Silvies Craddock Course

[Portions of this post are repeated in the other courses making up the Silvies Valley Ranch complex: Hankins, Chief Egan, and McVeigh’s.]

General Course DescriptionSilvies Craddock golf

The Craddock Course is the clockwise 18-hole public course that is part of the reversible courses at the Silvies Valley Ranch. Located in the high-desert plateau between John Day and Burns in Eastern Oregon, these beautiful and very-well-maintained courses rove around in the pine-covered hills and then in the desert. The Craddock Course is played every other day (exchanging with Hankins), where the fairway for the 18th hole at Hankins serves as the fairway for the 1st hole of Craddock (there are 36 holes, 27 greens, and 16 fairways for the two courses). The reversible nature of the courses provide for wide, undulating-fescue fairways that are uniform, in excellent shape, and roll out well. The good-sized, undulating-fescue greens are also in excellent shape, are difficult to hold, but are true and roll nicely. The theme of the Ranch is to not only provide you with a challenging golf experience, but to also let you enjoy nature and to have fun (note the black tees are the forward tees). There are no buildings to interrupt your views of the course and the scenic high desert mountains. The last few holes of Craddock challenge you to have one-putts, and if you do, you are awarded horseshoe nails.  Forward tees provide shorter distances and better angles. It is rolling and is at a high altitude — take a cart.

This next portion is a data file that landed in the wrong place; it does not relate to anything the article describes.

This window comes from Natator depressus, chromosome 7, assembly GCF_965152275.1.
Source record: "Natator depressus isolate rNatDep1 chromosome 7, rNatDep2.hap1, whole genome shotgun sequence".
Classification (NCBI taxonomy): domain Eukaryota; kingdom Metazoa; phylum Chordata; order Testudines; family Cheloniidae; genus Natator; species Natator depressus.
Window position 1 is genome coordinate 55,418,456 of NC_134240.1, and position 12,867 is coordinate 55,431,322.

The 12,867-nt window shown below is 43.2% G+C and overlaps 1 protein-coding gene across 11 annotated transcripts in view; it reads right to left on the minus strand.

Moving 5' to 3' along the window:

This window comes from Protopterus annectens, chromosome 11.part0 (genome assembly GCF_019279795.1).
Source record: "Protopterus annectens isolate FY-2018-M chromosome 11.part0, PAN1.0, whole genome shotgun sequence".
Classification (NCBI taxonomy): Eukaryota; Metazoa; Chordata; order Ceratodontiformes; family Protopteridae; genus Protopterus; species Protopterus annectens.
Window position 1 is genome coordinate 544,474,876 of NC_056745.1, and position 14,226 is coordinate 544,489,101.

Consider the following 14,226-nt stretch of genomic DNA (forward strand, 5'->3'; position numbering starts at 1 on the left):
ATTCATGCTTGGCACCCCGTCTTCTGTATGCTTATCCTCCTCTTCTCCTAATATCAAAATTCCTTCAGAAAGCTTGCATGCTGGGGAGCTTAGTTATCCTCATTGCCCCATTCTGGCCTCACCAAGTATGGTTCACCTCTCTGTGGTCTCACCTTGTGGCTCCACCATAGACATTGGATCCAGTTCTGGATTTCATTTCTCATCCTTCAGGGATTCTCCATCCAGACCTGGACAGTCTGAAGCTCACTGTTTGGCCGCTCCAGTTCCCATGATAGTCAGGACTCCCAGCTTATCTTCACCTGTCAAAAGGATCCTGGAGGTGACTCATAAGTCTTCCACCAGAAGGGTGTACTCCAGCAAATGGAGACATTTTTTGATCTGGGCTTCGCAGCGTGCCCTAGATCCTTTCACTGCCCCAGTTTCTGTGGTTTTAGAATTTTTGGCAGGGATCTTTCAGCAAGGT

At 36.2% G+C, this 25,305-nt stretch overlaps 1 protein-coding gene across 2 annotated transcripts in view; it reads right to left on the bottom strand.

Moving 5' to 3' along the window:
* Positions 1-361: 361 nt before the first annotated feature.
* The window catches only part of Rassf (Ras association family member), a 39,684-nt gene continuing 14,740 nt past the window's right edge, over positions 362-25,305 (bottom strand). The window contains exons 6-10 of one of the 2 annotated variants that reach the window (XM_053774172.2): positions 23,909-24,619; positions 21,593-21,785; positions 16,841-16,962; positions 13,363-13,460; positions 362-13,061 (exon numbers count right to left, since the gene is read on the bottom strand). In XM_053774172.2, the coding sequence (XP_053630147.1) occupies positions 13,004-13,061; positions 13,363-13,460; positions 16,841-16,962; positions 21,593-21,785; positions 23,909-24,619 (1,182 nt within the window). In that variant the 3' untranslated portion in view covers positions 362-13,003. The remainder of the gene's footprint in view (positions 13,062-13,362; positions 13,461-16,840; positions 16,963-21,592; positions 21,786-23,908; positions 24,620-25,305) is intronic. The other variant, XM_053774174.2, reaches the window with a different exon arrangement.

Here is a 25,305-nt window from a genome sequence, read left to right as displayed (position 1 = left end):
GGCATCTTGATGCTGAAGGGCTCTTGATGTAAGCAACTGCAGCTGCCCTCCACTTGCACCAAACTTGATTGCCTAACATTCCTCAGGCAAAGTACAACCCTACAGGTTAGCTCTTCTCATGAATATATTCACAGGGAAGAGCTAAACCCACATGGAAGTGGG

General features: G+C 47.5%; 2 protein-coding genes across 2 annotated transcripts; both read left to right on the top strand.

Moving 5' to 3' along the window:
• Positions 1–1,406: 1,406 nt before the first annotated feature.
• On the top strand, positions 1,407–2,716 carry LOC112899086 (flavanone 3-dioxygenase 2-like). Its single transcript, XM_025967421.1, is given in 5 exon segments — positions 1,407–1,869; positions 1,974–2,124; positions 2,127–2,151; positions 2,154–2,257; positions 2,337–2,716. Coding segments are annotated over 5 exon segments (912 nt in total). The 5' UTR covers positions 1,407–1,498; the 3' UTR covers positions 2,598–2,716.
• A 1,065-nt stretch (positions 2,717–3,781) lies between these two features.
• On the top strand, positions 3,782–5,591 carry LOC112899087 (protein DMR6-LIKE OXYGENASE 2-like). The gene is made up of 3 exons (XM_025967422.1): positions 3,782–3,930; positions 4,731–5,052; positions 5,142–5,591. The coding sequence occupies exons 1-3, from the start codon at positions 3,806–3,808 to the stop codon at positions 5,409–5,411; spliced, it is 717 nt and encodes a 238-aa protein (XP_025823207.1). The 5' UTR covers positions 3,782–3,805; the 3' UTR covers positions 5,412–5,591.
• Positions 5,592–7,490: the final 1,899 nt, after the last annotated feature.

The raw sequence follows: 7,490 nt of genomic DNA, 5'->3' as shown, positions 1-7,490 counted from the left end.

Course History

Opened in 2017, Craddock was the second course completed at Silvies and is named for a local family who homesteaded on the property. The area became a homesteaded ranch in 1883 and was basically a ranch after that except for a period in the 1960s when Harry Pon made the ranches into a safari park, with buffalo, zebra, and yaks.  The ranches were purchased by Dr. Scott Campbell, a fourth generation Oregonian, who grew up in Burns and was the owner and CEO of Banfield Pet Hospitals.  Construction started in 2010.  In 2018, Golf Digest named both Craddock and Hankins in the top four new golf courses in the United States (the first time that any property has had two courses in the top five at the same time)

Why It Is There

Dr. Campbell wanted to restore jobs to an area that has seen many companies leave. So he built a resort with some golf courses, among other distractions.

I Wish I Would Have Known Before I Played

Because of the reversible nature of the courses, there is no yardage information on the fairways (you would have to cram twice as much information on a sprinkler).  Take a range finder (you can rent them at the pro shop). On the long downhill par-3 7th hole, I did not get much roll off the hill on the left side; best to try to try to hit short left of the green (and avoid the trap early front). On the par-5 14th hole (which is back in the desert)  check the pin placement as there is a trap in the center front of the green (there is room to the left of the trap early on the left). Also, if you are playing the Hankins course the following day, look backward off and on to see how those holes run.